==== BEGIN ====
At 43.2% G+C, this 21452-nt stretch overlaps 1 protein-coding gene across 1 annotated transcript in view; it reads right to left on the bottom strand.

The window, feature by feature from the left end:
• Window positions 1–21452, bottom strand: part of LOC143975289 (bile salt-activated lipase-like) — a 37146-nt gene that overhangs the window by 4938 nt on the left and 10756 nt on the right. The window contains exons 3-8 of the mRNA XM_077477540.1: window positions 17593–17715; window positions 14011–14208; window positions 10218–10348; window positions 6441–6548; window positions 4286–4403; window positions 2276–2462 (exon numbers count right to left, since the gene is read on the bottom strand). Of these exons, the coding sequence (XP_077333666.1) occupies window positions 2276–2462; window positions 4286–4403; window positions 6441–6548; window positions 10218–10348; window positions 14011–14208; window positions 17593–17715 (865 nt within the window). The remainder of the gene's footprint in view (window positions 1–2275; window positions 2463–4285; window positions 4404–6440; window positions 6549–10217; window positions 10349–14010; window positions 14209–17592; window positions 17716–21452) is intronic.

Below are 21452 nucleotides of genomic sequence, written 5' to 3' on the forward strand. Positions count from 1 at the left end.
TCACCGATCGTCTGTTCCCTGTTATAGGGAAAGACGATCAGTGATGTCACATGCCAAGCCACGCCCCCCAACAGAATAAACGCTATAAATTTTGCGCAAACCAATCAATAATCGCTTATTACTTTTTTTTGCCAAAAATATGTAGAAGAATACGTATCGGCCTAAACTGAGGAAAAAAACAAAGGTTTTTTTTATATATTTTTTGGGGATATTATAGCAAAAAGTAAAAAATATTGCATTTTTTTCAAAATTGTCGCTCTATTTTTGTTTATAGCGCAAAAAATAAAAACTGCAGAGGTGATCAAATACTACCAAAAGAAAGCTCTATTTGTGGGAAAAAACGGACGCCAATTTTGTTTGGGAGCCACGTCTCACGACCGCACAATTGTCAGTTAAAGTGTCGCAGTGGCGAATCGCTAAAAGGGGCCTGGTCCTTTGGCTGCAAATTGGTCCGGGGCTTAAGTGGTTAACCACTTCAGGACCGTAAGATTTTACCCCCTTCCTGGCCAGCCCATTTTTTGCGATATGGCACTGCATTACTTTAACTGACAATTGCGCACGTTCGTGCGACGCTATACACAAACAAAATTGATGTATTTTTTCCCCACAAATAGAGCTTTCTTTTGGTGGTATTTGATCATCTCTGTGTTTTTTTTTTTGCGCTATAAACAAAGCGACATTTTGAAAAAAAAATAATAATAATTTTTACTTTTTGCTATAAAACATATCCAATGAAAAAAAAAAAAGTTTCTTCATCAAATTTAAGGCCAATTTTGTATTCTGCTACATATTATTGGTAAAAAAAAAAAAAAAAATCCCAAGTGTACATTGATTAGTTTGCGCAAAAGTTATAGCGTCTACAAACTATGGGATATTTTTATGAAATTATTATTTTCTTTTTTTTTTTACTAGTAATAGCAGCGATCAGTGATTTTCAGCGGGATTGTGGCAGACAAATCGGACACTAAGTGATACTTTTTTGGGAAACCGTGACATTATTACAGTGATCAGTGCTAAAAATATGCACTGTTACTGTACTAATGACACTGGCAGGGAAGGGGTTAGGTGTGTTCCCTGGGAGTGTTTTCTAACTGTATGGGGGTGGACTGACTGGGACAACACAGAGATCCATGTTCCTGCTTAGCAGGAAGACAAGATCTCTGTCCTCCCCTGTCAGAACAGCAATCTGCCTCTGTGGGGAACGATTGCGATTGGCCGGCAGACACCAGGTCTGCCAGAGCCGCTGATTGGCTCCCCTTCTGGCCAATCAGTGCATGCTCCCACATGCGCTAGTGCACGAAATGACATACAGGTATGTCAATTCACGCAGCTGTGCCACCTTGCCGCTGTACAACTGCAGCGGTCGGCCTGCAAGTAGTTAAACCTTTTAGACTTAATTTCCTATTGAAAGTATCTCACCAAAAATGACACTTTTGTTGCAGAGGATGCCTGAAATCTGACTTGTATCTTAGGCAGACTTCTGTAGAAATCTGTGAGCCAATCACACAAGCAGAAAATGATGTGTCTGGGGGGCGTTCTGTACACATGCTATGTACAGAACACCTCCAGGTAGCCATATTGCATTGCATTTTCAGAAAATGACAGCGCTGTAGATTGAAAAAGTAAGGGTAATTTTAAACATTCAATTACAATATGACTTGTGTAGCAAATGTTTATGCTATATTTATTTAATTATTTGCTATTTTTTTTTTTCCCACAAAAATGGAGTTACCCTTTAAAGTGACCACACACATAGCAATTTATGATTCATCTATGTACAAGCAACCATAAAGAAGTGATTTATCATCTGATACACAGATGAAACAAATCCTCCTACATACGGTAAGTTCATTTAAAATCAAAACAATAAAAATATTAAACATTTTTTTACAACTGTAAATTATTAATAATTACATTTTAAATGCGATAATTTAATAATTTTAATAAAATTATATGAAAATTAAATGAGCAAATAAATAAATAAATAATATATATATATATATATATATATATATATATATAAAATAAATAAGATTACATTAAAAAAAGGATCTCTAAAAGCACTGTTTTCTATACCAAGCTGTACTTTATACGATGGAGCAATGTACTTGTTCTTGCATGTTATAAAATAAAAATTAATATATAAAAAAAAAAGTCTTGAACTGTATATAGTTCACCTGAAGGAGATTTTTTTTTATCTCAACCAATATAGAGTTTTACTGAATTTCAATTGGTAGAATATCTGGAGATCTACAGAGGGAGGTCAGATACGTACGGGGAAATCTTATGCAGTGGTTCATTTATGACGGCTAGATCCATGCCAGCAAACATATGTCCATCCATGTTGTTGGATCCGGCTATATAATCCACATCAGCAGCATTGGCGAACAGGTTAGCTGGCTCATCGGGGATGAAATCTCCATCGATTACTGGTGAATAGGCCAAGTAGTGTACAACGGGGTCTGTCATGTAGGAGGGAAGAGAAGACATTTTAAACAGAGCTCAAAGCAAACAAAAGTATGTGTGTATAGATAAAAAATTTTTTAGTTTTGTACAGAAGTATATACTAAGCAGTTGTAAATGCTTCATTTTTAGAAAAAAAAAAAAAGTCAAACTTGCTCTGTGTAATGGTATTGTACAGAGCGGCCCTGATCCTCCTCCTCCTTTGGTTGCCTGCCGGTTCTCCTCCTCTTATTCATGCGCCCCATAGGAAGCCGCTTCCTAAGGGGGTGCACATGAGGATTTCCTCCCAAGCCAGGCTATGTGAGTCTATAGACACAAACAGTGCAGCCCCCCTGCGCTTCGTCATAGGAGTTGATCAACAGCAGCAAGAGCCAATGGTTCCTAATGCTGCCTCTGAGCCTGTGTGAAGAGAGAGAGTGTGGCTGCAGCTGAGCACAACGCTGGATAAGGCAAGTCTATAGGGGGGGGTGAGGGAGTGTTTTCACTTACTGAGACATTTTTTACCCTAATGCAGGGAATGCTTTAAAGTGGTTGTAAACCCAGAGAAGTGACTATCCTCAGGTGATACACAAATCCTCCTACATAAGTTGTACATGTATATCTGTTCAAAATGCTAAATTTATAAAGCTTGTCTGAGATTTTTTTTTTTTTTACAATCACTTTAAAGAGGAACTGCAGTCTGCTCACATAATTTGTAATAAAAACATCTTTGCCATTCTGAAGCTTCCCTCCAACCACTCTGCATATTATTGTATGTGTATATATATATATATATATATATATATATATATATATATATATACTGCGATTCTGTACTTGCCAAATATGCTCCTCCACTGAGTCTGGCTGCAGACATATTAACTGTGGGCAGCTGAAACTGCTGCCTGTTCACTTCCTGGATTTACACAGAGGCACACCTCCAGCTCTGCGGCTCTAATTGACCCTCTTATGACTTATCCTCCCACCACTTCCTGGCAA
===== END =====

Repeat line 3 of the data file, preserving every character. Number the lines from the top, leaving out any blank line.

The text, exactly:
• Window positions 1–21452, bottom strand: part of LOC143975289 (bile salt-activated lipase-like) — a 37146-nt gene that overhangs the window by 4938 nt on the left and 10756 nt on the right. The window contains exons 3-8 of the mRNA XM_077477540.1: window positions 17593–17715; window positions 14011–14208; window positions 10218–10348; window positions 6441–6548; window positions 4286–4403; window positions 2276–2462 (exon numbers count right to left, since the gene is read on the bottom strand). Of these exons, the coding sequence (XP_077333666.1) occupies window positions 2276–2462; window positions 4286–4403; window positions 6441–6548; window positions 10218–10348; window positions 14011–14208; window positions 17593–17715 (865 nt within the window). The remainder of the gene's footprint in view (window positions 1–2275; window positions 2463–4285; window positions 4404–6440; window positions 6549–10217; window positions 10349–14010; window positions 14209–17592; window positions 17716–21452) is intronic.